So you want to originate FHA loans? An update on HUD eligibility requirementsMike DaughertyFHA loans, HUD approval, regulatory compliance
As most mortgage brokers and lenders are now aware, only
mortgagees that have been approved by the U.S. Department of
Housing and Urban Development can originate FHA loans. HUD has
recently imposed heavy sanctions on mortgagees involved in certain
unauthorized forms of net branching and brokering that resulted in
increased risks to both the FHA insurance fund and to FHA
borrowers. Brokers and lenders interested in originating FHA loans
must go through an approval process. There are three classes of HUD
approval: supervised lender, non-supervised lender and loan
A supervised lender is a commercial bank, savings and loan
association or credit union under the direct regulation of the
FDIC, Federal Reserve or the National Credit Union Administration.
The HUD approval requirements for supervised institutions are
minimal due to the close scrutiny by other governmental agencies. A
supervised lender can participate in the same kinds of lending
activities as a non-supervised lender, or they can operate as a
A non-supervised lender is a mortgage banker, the so-called
"full eagle." The banker's principal activity must be the lending
or investing of funds in real estate mortgages. With this category,
mortgage bankers may originate, service, purchase, hold and sell
FHA-insured mortgages. After surviving 15 pre-closing test cases,
non-supervised lenders may obtain "direct endorsement" (DE)
approval and subsequently submit loans for mortgage insurance
without prior underwriting review by HUD. Applicants for
non-supervised approval should be aware that the DE approval
process is far more harrowing than the initial approval itself, and
that DE approval is mandatory for this category of lender to
originate an FHA loan. You must make sure you have a savvy and
experienced DE underwriter on board before beginning the procedure.
Keep in mind, however, that it is not necessary for non-supervised
lenders to achieve DE status if the main purpose of the HUD
approval is for state or investor approval purposes, rather than
the origination or underwriting of FHA loans.
A loan correspondent is HUD parlance for a mortgage broker, or
mini-eagle. With this category of approval, brokers may only
originate FHA loans; they may not hold or sell such loans. In
addition, the loan correspondent must have one or more registered
sponsors to underwrite and fund the FHA loans that it originates.
Sponsors must be supervised or non-supervised lenders with DE
approval from HUD.
When approved, each broker or lender is issued an exclusive HUD
mortgagee identification number that is to be used only by the
approved entity to order FHA case numbers and deal with HUD on a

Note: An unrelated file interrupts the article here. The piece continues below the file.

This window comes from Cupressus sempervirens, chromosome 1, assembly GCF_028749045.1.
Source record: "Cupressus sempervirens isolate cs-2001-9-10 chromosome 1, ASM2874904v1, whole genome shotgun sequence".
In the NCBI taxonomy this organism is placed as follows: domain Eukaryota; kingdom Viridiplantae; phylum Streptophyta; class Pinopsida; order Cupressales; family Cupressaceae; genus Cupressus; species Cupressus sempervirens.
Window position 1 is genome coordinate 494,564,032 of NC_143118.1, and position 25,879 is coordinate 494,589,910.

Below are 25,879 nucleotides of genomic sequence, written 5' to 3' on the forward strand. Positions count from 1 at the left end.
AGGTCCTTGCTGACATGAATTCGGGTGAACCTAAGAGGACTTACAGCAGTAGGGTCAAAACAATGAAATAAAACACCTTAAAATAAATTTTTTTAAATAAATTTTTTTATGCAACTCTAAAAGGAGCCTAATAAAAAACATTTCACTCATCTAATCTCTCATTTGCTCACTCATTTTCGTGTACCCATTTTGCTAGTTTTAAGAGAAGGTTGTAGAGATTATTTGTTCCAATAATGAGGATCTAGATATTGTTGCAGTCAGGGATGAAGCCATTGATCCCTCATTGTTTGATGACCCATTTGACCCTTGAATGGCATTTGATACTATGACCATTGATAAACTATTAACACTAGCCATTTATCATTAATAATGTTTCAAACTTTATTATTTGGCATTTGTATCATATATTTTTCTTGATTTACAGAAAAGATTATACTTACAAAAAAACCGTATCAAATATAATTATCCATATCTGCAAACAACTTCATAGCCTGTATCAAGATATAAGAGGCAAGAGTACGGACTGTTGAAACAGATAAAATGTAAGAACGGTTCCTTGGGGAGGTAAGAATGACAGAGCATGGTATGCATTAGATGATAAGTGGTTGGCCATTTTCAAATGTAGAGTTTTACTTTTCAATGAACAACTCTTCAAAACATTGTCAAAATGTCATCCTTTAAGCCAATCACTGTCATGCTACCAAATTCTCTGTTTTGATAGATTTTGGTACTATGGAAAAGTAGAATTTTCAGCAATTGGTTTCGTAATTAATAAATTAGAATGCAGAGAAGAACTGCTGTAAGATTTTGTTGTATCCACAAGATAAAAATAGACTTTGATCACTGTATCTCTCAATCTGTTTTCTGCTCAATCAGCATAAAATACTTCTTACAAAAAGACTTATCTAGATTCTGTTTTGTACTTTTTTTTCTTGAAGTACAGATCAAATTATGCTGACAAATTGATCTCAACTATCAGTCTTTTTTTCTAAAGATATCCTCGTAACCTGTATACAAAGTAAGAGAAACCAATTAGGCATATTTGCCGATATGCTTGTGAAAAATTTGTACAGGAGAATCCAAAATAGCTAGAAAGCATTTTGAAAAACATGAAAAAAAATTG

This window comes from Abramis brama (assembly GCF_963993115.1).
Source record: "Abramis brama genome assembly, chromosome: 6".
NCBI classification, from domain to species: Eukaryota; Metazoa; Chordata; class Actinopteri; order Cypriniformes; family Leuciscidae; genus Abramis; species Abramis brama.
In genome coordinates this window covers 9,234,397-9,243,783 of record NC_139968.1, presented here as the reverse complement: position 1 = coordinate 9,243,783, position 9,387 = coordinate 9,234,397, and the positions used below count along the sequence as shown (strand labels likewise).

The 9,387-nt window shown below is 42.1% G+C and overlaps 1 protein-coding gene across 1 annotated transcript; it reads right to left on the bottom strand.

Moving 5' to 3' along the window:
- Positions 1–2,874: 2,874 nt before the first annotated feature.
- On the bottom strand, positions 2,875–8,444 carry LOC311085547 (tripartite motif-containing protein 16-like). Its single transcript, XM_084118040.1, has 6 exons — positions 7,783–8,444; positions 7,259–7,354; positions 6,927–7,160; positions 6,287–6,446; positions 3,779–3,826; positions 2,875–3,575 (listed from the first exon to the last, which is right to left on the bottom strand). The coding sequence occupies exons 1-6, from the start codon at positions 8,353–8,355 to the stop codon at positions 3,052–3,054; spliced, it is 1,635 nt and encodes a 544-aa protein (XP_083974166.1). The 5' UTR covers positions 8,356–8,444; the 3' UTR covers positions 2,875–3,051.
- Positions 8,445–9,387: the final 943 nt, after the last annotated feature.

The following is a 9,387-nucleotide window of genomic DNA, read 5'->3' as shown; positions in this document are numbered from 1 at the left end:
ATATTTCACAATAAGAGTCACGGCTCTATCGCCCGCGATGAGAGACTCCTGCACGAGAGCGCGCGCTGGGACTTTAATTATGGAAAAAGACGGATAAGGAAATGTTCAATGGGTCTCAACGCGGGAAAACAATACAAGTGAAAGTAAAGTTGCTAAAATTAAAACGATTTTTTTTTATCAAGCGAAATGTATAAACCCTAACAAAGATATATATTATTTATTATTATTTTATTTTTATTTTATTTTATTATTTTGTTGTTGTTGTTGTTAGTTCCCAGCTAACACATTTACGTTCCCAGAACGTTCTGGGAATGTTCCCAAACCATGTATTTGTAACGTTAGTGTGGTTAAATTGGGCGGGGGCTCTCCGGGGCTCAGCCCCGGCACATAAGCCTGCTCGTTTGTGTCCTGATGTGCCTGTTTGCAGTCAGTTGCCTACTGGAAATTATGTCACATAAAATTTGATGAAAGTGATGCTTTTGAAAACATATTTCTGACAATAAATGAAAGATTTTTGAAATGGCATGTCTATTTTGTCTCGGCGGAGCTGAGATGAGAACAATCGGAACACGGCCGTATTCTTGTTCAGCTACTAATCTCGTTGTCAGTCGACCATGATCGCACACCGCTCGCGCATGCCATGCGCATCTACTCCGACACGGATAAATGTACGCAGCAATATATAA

variety of issues via the FHA connection on the Internet. This
identification number will allow the approved mortgagee to order an
FHA case number anywhere within the lending area of the mortgagees
home office. Lending areas are generally tied to the location of
HUD field offices within states, but can often overlap into HUD
field office jurisdictions in adjoining states. To originate an FHA
loan outside of the home office lending area, the approved
mortgagee must apply to HUD for branch office approval. Supervised
and non-supervised lenders may add branches over the FHA connection
on the Internet for a $300 fee, but loan correspondents must submit
a hard copy application to HUD, along with an audited financial
statement and the $300 fee. In addition to the initial net worth
requirement detailed later in this article, a loan correspondent
must maintain an additional net worth of $25,000 for each approved
branch office, up to a maximum requirement of $250,000.
Current qualifications for HUD approval
The following is a concise but complete summary of HUD's
requirements. If a mortgagee satisfies these, then with the proper
paperwork, application can be confidently made to HUD for
"The applicant must be a corporation, a limited
liability company (LLC) or a partnership.
A sole proprietorship is not acceptable. Both C and S corporations
qualify. An LLC must meet more specific requirements; it must have
at least two members, its operating agreement must show a term of
existence of at least 10 years, and it must also have a provision
for continuance after the withdrawal of a member. Both the LLC
operating agreement and articles of organization must be submitted
for review. Partnership requirements are too complicated to cover
here, and are not recommended unless there are compelling tax or
legal issues involved. The eligibility requirements that follow
will indicate "corporation" for brevity, but also apply to LLCs and
"The applicant corporation must have an adjusted net
worth of at least $63,000 for a loan correspondent or $250,000 for
a non-supervised lender.
At least 20 percent of the net worth must be in the form of liquid
assets, which are defined as cash and cash equivalents, such as